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George F. Will: For Rick Santorum, the fight goes on

Published: October 27, 2013
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Looking to 2016, Santorum rightly says Republicans “have got to work on the hopeful and optimistic side” of politics. But he wants to compel a troubling conversation the nation would rather not have.

“At any given moment,” wrote George Orwell in 1948, “there is a sort of all-prevailing orthodoxy, a general tacit agreement not to discuss some large and uncomfortable fact.” Today that fact is family disintegration: 41 percent of American children are born to unmarried women, including nearly half of first births, 53 percent of Hispanic children and 72 percent of African-American children. In 2015, these facts will be discussed in connection with the 50th anniversary of the Moynihan Report.

In March 1965, Daniel Patrick Moynihan, then a 37-year-old toiling in the Labor Department's office of policy planning and research, published “The Negro Family: The Case for National Action.” It said that in inner cities “the center of the tangle of pathology” was the fact that 23.6 percent of black children were born out of wedlock, compared to just 3.07 percent of white children.

Moynihan knew he was handling dynamite — he had only 100 copies printed, all marked “For Official Use Only” — but was stunned by the way discussion was shut down by accusations of “racism” and “blaming the victim.” Santorum says that if Republicans will not speak for the many millions of voters concerned about social issues, “We'll be more competitive in states we lose and will lose states we should win,” and “we will become the Whig Party and be done.”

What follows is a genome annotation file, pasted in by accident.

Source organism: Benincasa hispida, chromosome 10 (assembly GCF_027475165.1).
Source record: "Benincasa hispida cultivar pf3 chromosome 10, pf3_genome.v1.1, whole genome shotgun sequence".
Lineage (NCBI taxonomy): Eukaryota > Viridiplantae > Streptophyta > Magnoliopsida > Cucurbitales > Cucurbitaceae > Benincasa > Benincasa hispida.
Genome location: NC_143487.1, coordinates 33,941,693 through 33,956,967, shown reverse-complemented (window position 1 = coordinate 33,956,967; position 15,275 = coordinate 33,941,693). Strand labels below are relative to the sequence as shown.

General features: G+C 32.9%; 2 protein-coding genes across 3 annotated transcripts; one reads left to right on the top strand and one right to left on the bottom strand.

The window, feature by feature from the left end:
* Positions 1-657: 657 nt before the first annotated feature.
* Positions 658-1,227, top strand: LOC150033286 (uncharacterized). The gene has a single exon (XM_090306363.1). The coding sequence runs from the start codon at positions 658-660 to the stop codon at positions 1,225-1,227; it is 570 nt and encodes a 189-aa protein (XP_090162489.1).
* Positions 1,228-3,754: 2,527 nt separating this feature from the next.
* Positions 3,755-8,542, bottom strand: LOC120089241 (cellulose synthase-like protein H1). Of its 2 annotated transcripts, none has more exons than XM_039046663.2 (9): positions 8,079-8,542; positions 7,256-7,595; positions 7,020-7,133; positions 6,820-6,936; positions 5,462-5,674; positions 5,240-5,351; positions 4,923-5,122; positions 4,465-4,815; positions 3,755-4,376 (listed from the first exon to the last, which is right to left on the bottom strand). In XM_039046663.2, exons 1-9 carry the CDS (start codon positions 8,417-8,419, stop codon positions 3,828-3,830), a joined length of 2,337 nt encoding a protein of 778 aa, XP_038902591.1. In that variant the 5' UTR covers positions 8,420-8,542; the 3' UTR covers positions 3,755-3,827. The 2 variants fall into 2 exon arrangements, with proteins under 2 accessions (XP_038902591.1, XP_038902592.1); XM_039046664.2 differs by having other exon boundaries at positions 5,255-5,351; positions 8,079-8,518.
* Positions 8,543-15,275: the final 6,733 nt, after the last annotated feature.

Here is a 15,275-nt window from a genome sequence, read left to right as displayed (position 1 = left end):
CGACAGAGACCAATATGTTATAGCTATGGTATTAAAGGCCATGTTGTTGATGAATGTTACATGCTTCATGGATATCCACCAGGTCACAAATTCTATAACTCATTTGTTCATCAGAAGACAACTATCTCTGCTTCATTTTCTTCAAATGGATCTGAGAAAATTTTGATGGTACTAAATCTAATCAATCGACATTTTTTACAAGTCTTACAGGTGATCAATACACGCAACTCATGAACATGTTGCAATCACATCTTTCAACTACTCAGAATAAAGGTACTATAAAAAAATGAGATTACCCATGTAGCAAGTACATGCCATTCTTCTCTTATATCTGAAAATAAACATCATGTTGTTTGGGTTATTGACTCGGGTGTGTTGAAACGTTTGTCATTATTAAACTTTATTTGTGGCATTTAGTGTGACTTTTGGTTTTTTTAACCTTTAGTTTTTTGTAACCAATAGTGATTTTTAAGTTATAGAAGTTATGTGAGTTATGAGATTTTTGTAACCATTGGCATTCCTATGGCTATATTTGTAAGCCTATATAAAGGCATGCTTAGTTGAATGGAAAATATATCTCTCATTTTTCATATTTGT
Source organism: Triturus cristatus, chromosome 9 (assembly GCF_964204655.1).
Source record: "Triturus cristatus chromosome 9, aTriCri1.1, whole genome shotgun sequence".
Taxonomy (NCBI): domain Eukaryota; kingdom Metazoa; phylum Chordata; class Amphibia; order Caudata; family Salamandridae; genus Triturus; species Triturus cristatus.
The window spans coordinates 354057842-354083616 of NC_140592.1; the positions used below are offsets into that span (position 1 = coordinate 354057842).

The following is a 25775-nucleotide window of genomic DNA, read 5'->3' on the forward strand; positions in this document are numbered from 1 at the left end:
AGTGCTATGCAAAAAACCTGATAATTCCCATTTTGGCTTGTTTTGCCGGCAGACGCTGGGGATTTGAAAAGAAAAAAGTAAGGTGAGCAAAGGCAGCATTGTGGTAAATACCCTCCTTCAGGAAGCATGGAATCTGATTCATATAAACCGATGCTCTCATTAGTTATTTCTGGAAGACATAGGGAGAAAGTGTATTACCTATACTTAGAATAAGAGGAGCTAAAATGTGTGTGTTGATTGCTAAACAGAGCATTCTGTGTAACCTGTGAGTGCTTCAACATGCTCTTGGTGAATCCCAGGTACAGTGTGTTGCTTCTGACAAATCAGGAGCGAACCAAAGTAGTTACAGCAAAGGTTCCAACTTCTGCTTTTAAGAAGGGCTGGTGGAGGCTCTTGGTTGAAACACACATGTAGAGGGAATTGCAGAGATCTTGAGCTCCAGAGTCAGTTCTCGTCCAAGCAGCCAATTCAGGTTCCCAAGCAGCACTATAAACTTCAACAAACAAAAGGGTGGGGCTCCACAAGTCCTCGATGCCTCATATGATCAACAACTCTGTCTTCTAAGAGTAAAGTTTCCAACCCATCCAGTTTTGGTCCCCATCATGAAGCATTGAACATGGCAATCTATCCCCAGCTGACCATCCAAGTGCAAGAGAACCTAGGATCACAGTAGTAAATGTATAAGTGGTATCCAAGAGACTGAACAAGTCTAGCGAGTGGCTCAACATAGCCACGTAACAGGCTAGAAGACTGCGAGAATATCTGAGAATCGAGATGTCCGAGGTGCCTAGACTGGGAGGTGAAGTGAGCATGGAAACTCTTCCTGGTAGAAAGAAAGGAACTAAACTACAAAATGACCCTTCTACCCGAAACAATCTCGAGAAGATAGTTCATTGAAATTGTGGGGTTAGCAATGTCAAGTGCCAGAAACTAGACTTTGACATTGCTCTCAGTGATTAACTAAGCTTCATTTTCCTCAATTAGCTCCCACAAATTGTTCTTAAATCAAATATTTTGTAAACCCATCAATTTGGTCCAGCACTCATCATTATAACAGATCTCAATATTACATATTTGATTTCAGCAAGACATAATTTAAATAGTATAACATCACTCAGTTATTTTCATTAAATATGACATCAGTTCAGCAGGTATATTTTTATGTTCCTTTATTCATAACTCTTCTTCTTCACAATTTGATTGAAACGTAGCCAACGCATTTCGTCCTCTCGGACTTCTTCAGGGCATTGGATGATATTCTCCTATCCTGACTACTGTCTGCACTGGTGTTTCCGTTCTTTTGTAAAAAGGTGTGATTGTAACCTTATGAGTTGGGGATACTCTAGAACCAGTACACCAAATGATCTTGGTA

Before the 2012 Iowa caucuses he participated in 381 town hall meetings. One can, however, be a novelty only once, and although Santorum is a young-looking 55, in 2016 he will have younger rivals. Furthermore, he may not strike many Republicans as the answer to the party's problems with female voters and blue states. Nevertheless, there are gallantry and dignity in his steadfast determination to tack against the prevailing wind.

George Will's email address is georgewill@washpost.com.

WASHINGTON POST WRITERS GROUP